Now listen to this! Out in the country, close by the side of the road, there stood a country house; you yourself have certainly seen many just like it. In front of it was a little flower garden, with a painted fence around it. Close by the fence, in the midst of the most beautiful green grass beside a ditch, there grew a little daisy. The sun shone just as warmly and brightly on her as on the beautiful flowers inside the garden, and so she grew every hour. Until at last one morning she was in full bloom, with shining white petals spreading like rays around the little yellow sun in the center.
The daisy didn't think that she was a little despised flower that nobody would notice down there in the grass. No, indeed! She was a merry little daisy as she looked up at the warm sun and listened to the lark singing high in the sky.
All the birds of the forest were sitting upon the branches of the trees, which had quite enough leaves; and yet the birds were unanimous in their desire for more leaves - the "leaves" of a journal; a new, good journal was what they longed for - a critical newspaper such as humans have so many of, so many that half of them would be sufficient.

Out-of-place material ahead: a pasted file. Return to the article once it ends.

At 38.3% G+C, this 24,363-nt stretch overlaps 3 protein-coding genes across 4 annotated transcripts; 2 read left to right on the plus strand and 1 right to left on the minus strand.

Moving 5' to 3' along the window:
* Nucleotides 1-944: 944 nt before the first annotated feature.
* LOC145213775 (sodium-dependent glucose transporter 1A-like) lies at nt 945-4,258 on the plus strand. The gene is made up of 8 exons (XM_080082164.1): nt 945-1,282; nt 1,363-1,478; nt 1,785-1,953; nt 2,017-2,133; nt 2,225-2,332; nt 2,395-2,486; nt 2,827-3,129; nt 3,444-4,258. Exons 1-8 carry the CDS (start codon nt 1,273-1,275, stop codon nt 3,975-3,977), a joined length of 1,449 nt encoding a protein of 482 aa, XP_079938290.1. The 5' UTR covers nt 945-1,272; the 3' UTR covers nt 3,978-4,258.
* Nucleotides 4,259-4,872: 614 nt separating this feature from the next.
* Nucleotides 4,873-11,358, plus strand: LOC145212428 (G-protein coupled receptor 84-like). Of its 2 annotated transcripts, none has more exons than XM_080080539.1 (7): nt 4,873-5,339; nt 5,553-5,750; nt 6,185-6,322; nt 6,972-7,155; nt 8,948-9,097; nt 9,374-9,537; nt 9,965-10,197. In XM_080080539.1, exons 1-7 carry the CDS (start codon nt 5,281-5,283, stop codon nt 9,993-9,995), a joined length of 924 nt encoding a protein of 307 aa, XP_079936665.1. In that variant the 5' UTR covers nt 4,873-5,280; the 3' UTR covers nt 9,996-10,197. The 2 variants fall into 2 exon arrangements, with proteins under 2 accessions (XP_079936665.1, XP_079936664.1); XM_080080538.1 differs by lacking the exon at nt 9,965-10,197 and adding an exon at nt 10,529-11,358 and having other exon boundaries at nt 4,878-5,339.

The songbirds wanted a music critic, each for his own praise - and for criticism (where it was needed) of the others. But they, the birds themselves, could not agree on an impartial critic.
"It must be a bird, though," said the Owl, who had been elected president by the assembly, for he is the bird of wisdom. "We ought not elect anyone from another branch of animals, except perhaps from the sea. There fish fly, like birds in the sky, but that, of course, is our only relationship. However, there are quite enough animals to select from between fish and birds."
There was an old manor house where a young, splendid family lived. They had riches and many blessings; they liked to enjoy themselves, and yet they did a lot of good. They wanted to make everybody happy, as happy as they themselves were.
On Christmas Eve a beautifully decorated Christmas tree stood in the large old hall, where fire burned in the fireplaces and fir branches were hung around the old paintings. Here gathered the family and their guests; here they sang and danced.